Chocolate Stout Recipe for a beginner !

Discussion in 'Beginners Brewing Forum' started by Chris in Spain, Apr 20, 2018.

  1. Chris in Spain

    Chris in Spain New Member

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    Hi, I'm so green to homebrew I must be organic! I've made 3 batches of beer so far all from extract kits. Now that I've got the hang of things and got rid of the fear factor, I decided I would try an all grain brew.

    Decided to just do a 5litre batch so if I mess up then there's not too many tears! I live in Spain so on my last UK trip I visited a homebrew shop in Leeds and asked for advice on ingredients to buy. I really wanted to brew a small batch of Mild as my wife liked Hull mild from when we lived there. Unfortunately the homebrew shop couldn't help me with this but I got ingredients to make a chocolate stout, enough for 2 x 5 litre batches. The lady in the shop told me to use half the ingredients for each batch. I was so hyped that I didn't even think about asking for instructions on what to do with the ingredients! Now I'm back in Spain and although I've watched countless you tube videos I'm still unsure about temperature and timings, when to do what.

    Can anyone help me with an idiot proof recipe that I can follow. The ingredients I have for 2 x 5 litres are :

    1 kg Maris Other
    500gms Chocolate Malt
    2 Fuggles Hop Tea Bag packs
    2 sachets of Brewers Yeast

    I've found recipes online but none match these ingredients, some have oats in which I can buy locally but hope I'm not missing anything major?

    I emailed the shop but the lady pointed me towards this forum, don't think she's a brewer ! I would be extremely grateful for any help you can give me.

    Thanks
     
  2. Trialben

    Trialben Well-Known Member

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    well well well you have gone in head first as per another brewers forum name on here my other words aint fit for this forum.
    well 65c is a good temperature to mash at do that for 60 min.
    have you tried to formulate a recipie on here using the grains you were given.

    i l dont do 5lt batches but 21lt but the scale tool in the recipie calculator can fix this for you this is only choc stout ive done.
    what sort of equipment you using?

    https://www.brewersfriend.com/homebrew/recipe/view/509259/choccoffee-stout
     
  3. Trialben

    Trialben Well-Known Member

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    ok here is a throw together on my imagination of what youve got in stock there.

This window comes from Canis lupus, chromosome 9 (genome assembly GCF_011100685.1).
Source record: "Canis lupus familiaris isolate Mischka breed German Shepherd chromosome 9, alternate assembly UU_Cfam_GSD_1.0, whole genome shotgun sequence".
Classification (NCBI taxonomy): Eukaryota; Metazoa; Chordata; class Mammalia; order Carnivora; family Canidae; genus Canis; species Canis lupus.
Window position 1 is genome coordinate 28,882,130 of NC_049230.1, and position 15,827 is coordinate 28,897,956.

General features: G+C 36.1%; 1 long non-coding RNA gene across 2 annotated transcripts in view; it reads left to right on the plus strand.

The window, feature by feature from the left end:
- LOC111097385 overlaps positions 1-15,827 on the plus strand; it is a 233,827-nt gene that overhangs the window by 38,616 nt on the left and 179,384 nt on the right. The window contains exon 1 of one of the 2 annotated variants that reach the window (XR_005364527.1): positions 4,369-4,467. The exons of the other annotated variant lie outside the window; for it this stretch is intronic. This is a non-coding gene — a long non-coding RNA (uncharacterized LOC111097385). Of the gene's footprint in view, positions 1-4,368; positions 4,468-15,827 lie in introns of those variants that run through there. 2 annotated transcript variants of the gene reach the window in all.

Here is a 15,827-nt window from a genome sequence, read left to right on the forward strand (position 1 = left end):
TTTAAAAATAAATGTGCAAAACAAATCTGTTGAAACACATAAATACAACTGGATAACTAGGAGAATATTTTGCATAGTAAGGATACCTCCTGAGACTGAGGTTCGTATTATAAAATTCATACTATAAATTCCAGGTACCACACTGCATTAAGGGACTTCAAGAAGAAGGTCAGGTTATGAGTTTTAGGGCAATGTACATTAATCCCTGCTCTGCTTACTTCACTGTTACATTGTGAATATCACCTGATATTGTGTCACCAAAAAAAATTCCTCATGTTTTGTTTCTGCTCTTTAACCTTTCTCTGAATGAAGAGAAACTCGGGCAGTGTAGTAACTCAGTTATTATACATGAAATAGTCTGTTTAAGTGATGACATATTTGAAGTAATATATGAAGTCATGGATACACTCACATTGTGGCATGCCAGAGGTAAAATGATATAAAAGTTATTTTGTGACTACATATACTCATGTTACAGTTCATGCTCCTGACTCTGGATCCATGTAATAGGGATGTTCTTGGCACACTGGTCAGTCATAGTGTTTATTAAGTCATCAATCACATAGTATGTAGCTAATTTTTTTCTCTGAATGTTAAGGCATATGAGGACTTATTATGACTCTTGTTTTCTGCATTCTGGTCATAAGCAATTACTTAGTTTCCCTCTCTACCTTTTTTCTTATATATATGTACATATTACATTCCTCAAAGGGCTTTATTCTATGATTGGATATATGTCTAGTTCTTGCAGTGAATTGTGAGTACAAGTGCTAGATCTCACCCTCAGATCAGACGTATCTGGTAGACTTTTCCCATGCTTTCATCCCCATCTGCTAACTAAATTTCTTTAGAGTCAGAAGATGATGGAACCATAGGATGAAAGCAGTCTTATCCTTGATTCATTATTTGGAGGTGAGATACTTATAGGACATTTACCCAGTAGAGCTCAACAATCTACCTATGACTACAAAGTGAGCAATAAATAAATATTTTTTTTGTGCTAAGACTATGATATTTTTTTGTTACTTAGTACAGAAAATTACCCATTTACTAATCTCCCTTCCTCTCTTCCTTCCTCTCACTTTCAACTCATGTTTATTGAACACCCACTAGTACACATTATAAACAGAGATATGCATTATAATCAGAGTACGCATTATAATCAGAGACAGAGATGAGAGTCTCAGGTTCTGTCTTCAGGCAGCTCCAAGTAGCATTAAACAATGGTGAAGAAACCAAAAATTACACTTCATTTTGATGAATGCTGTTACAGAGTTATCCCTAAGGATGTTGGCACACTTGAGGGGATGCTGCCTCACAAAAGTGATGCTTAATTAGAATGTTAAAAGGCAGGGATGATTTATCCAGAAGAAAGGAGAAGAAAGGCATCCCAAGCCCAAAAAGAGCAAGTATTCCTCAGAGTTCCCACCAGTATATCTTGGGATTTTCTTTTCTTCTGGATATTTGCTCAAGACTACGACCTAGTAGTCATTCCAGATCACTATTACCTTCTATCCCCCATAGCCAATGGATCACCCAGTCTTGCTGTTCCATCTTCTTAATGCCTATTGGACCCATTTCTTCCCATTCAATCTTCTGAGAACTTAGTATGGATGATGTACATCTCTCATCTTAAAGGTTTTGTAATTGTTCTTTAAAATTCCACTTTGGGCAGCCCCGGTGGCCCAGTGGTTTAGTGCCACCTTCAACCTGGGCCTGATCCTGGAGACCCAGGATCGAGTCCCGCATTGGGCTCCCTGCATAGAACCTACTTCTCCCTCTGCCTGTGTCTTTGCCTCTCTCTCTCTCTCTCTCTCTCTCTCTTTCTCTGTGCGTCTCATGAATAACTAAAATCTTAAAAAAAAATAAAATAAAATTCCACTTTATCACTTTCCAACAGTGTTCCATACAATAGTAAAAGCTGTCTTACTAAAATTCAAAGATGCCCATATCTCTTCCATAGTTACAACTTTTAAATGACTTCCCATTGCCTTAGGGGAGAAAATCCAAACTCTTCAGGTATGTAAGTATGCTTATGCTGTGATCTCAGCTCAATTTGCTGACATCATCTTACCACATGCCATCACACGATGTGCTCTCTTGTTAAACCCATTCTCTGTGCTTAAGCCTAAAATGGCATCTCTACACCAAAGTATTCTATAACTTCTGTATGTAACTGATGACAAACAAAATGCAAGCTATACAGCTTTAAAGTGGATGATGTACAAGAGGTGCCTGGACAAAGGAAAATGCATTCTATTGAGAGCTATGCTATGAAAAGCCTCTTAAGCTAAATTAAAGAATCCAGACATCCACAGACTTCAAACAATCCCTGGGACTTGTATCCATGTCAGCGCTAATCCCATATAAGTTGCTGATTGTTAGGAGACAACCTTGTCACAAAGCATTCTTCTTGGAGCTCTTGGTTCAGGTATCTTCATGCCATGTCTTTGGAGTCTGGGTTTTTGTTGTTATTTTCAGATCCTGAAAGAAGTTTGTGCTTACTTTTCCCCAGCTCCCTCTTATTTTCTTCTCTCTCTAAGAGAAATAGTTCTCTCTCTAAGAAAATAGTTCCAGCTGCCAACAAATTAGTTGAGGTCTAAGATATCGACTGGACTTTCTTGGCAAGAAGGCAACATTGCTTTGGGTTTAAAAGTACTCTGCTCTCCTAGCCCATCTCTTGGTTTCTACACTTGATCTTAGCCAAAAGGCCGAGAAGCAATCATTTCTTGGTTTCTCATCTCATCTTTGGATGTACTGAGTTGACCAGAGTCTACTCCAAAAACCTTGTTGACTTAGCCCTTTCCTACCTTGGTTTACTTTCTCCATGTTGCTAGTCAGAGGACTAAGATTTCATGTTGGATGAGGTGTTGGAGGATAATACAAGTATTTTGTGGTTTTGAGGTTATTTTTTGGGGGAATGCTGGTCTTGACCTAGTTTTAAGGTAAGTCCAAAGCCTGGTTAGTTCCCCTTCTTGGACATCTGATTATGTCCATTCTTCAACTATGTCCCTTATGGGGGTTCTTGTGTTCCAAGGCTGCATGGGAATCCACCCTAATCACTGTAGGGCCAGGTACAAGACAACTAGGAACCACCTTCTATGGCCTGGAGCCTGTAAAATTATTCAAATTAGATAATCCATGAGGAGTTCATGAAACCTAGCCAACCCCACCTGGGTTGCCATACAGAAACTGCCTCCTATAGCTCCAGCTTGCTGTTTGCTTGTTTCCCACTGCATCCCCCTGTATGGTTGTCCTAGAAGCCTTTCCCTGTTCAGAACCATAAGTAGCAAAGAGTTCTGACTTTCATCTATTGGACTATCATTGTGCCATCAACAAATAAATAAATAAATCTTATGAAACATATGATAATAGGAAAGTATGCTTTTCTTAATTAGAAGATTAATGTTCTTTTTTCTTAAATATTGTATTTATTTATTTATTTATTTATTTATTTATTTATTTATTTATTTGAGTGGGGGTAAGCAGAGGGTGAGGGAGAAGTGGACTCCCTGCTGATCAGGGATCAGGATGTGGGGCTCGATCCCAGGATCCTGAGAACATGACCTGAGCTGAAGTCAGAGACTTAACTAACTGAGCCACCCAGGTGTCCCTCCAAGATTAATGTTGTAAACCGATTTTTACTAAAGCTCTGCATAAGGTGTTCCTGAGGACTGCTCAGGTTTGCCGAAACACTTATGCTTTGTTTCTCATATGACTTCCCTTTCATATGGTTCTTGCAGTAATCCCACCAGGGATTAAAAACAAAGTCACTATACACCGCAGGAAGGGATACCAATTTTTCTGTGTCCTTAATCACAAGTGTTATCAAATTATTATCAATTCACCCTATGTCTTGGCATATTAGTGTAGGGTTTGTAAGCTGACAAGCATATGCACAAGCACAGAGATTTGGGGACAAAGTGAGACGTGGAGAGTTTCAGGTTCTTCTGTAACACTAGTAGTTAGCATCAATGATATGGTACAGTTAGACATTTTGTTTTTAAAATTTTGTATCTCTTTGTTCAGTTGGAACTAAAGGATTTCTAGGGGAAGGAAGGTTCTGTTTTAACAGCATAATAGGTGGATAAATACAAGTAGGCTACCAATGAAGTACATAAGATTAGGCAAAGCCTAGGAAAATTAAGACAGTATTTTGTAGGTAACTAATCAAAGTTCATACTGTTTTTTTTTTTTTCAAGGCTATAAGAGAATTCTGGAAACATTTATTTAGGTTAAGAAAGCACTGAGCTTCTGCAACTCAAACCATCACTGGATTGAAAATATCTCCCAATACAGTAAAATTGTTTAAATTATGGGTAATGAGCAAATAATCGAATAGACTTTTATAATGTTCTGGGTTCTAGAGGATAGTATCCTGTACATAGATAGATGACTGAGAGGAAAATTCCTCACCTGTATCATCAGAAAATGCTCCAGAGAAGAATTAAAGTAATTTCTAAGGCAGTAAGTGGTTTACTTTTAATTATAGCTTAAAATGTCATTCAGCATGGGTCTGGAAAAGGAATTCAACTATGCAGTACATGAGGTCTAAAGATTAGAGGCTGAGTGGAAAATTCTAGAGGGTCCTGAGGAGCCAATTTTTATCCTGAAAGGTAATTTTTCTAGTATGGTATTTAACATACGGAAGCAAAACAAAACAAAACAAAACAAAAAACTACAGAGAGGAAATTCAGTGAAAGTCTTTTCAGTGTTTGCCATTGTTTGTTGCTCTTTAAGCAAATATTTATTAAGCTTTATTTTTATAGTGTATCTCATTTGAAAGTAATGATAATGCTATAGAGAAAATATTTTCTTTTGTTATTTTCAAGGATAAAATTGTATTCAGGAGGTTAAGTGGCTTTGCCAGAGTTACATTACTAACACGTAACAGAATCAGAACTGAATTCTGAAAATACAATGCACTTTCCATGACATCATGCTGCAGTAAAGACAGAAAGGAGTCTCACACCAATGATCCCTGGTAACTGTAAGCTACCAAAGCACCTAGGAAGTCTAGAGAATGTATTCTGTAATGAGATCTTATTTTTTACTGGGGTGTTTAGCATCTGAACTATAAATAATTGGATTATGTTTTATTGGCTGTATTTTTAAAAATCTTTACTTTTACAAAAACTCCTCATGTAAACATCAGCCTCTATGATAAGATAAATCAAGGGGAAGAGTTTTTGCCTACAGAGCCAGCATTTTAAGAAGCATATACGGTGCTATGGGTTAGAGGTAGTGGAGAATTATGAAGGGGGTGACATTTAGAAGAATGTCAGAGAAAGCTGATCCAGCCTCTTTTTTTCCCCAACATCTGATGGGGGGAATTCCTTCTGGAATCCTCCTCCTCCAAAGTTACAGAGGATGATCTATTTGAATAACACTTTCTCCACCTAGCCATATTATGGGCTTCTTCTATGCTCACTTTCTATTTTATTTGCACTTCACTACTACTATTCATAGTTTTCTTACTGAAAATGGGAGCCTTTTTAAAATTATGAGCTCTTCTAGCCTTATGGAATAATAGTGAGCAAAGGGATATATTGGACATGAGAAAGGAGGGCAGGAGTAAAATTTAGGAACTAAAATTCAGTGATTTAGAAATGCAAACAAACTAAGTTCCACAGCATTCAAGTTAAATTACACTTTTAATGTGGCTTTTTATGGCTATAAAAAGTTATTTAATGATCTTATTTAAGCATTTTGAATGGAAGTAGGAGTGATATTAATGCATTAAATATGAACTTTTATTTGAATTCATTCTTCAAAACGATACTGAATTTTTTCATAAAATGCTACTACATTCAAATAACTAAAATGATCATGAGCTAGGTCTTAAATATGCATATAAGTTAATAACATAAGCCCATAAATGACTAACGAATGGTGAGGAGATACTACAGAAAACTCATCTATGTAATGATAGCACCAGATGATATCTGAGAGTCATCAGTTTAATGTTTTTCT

1 what yeast you got?
    2 how much fuggles you got?
    3 i dont think you got enough for 2 brews.

    here ya go

    https://www.brewersfriend.com/homebrew/recipe/view/640794/help-old-mate
    try some cocoa nibs @ 10 min left in boil wizz em up in blender and toss em in for chocolate flavour lets say around 100g

    chocolate malt dont taste like chocolate grab some and chew on it and post here what you taste good luck and fire away with any questions.
     
  4. Brewer #138699

    Brewer #138699 New Member

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    I’m actually in a similar position to you but I’m a little bit further ahead so I might be able to help. I’ve just started brewing in 5 litre batches as well (I’ve done 2) and put together what I feel like I have a pretty decent method. The only thing is I haven’t had a finished sample yet, so I don’t completely have the proof. I am going to open my first bottle tonight though, so if everything tastes ok then I’ll write up my full method for you.

    One thing I will say now though is that you probably don’t have quite enough grain for two batches. I think you generally need about 1kg of grain per 5lt batch. If you can’t get your hands on more grain you can always just add more fermentables (maybe honey would work well for your beer). From what I’ve read oats add to the mouthfeel but not the alcohol and they should only make up 5-10% of the grain bill, so by all means get some but don’t use it all to make up the shortfall in grain.
     
  5. Brewer #138699

    Brewer #138699 New Member

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    Alright, so I tasted my beer and it turns out to be beer! Given that it works, I’ll share my method for a 5L batch BIAB. This was all done in a kitchen with non brewing specific items so you should be able to find everything I used. The only thing that you must have that you may not already have is a thermometer. Don’t try anything until you have one.